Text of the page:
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Remembering Jacqueline Kennedy Onassis

Jacqueline Kennedy Onassis and Gene Norman, Chairman of the Landmarks Preservation Commission, testifying to save St. Bart's Church. Credit: Albany Press, January 1984

Jacqueline Kennedy Onassis and Gene Norman, Chairman of the Landmarks Preservation Commission, testifying to save St. Bart’s Church. Credit: Albany Press, January 1984

Jacqueline Kennedy Onassis, born July 28, 1929, would have turned 85 today. In 1975, she brought to the Municipal Art Society her commitment to the splendors of New York City — and sparked an unforgettable collaboration for which every New Yorker can be grateful for ever since.

Instrumental in saving Grand Central Terminal, Lever House and St. Bart’s Church, and preventing the intrusion of a shadow stretching from Columbus Circle to the Metropolitan Museum of Art, Ms. Onassis said at the start of the Municipal Art Society’s fight to save Grand Central: “If we don’t care about our past, we cannot hope for the future.” Today, we honor her. Happy birthday Ms. Onassis!

Re-Imagining the Civic Commons

Mary Rowe Bio Final

Mary Rowe, Director, Urban Resilience and Livability

In the past, cities included in zoning plans and land use guides provision for a variety of common civic spaces and places accessible to the public such as parks, libraries, settlement houses, post offices, community centers, health clinics and hospitals, markets and public schools. These key facilities formed the backbone of any city’s “civic commons”: a network of publicly financed and managed amenities to serve the broader, collective needs of local neighborhoods and to benefit the city as a whole. They provided much-needed public services, but also opportunities to foster neighborhood identities, cultural expression, learning, a sense of belonging, and serendipity and surprise. Throughout history, the civic commons has made the city a city: It’s where we voted, where key decisions were made, we expressed our collective aspirations, and where we went to celebrate, learn, trade, play, and maybe just rest.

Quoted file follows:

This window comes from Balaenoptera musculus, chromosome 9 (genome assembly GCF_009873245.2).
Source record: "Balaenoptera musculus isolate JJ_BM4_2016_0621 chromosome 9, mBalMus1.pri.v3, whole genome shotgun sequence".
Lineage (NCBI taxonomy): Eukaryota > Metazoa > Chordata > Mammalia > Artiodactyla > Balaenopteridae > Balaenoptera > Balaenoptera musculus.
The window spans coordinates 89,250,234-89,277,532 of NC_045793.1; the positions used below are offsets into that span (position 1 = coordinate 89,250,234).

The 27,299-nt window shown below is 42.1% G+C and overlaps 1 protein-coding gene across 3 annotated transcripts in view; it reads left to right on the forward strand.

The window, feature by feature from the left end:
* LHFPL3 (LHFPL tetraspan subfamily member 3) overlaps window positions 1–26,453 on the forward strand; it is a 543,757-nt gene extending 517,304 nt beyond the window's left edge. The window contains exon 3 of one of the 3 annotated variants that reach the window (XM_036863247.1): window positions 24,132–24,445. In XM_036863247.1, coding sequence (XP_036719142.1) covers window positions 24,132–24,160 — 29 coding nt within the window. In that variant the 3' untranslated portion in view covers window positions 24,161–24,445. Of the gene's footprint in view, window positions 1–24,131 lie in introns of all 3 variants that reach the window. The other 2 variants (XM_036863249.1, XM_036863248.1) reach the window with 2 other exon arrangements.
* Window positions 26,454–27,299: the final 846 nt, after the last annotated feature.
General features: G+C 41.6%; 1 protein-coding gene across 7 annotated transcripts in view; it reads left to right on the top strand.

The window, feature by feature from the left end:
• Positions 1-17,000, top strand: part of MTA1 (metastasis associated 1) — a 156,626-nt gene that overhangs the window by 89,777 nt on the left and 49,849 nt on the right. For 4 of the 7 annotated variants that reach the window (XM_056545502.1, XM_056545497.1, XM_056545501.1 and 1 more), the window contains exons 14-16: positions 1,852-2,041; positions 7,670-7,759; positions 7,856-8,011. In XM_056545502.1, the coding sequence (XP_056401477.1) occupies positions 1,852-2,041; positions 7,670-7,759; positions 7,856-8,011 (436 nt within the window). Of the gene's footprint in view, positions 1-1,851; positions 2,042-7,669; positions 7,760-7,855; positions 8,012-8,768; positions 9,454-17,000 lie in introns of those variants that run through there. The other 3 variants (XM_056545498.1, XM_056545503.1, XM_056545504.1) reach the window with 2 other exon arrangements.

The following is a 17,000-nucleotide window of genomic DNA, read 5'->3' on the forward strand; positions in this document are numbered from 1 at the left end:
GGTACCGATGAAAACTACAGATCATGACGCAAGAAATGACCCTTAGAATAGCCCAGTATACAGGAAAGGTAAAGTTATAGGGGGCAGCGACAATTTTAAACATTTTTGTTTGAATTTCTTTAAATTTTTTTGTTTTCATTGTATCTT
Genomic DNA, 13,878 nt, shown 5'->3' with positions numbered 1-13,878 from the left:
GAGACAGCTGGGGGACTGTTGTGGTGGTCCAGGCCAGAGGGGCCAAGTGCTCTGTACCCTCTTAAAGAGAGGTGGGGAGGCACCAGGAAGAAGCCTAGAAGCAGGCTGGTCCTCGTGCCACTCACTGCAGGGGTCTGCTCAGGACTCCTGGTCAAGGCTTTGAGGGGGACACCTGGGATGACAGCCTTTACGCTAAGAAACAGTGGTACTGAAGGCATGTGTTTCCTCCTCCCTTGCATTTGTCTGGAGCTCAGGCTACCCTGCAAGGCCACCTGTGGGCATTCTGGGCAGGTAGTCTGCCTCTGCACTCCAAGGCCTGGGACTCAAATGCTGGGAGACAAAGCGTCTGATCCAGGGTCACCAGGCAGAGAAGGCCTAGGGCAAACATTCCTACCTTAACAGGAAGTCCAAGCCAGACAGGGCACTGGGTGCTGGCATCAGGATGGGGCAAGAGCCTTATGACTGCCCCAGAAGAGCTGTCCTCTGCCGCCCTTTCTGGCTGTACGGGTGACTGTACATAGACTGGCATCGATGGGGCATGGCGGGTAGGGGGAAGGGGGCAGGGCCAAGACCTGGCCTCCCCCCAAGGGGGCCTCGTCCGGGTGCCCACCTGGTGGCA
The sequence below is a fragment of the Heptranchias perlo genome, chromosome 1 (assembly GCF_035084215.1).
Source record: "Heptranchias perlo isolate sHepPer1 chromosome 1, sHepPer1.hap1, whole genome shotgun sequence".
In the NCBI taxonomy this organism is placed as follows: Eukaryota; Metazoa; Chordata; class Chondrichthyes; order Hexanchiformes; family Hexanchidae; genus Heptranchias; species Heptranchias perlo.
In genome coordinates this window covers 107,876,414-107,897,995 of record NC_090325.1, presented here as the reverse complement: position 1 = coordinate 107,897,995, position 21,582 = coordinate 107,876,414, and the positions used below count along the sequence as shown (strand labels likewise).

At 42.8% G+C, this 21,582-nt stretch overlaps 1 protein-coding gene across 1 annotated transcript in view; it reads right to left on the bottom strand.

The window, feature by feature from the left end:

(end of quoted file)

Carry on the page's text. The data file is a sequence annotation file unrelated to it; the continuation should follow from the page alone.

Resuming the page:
But urban life is continually changing, and so too are people’s needs and use of the civic commons. Re-Imagining the Civic Commons is a national inquiry funded by Knight Foundation, managed by the Municipal Art Society of New York, a civil society advocacy organization focused on effective policy and leadership initiatives that foster urban livability and resilience. Our goal is to build a national provocation, and later this year to make the case for a reimagined civic commons which will be so compelling that city leaders will embrace it, and commit to new ways to create, manage and invest in it.

New York Public Library

New York Public Library

We aren’t using the elements of the civic commons the way our parents did. Where do you see the civic commons in your neighborhood, and who is using it? Institutions (churches, settlement houses, community and cultural centers) that traditionally offered opportunities for mutual aid and interaction across differences of class, race and ethnicity seem to be less central to contemporary urban life. Many of us spend a substantial part of our working day commuting – by car, or train, or bus or subway – which not only affects the amount of time we may have to spend taking advantage of the civic commons, but also our disposition towards funding it.

In some cities we see some people opting out of the civic commons: spending more time watching television at home and exercising in their private health club, rather than going to the library or using their local park. As city budgets are pressed, it’s easy to see why governments might opt to reduce service hours, shutter old community centers, sell off community hospitals or local post offices, or abandon costly public spaces.

At the same time, urban dwellers continue to find new ways of sharing and making connections. In your city, what kinds of activities take place in public spaces and places? Attractive public spaces and parks are often full of groups and individuals. Libraries seem to be oversubscribed with people and families participating in every kind of program. Co-working and maker spaces are thriving. So are coffee shops. Digital technologies continue to create a remarkable web of urban interconnectedness – a digital commons –that allow those with Internet access to share a ride, a service, meet up with a group with similar interests, order a book, find an event. What can we learn from successful places and shared experiences that can inform how we design, build and manage the new civic commons?

Working closely with the Municipal Art Society to help curate this process is WXY Studio, an architectural practice led by Claire Weisz whose firm has a special interest in public space and programming. In addition to user research and observation, the project team is consulting extensively with urban practitioners working in cities across the country, including designers, planners, artists, entrepreneurs, as well as the myriad of people who conceive, manage and finance particular elements of the civic commons. This includes targeted sessions with stakeholders in a number of cities including the Knight communities of Charlotte, N.C., and San Jose, Calif., and the cities of Chicago, San Francisco and New York. The team is also working in tandem with a similar initiative in Canada funded by the J.W. McConnell Foundation, exploring the potential uses of public buildings – civic assets – that governments are finding it challenging to continue to maintain and program. The initiative will report out its preliminary findings at the annual MAS Summit for New York City, Oct. 23-24, 2014.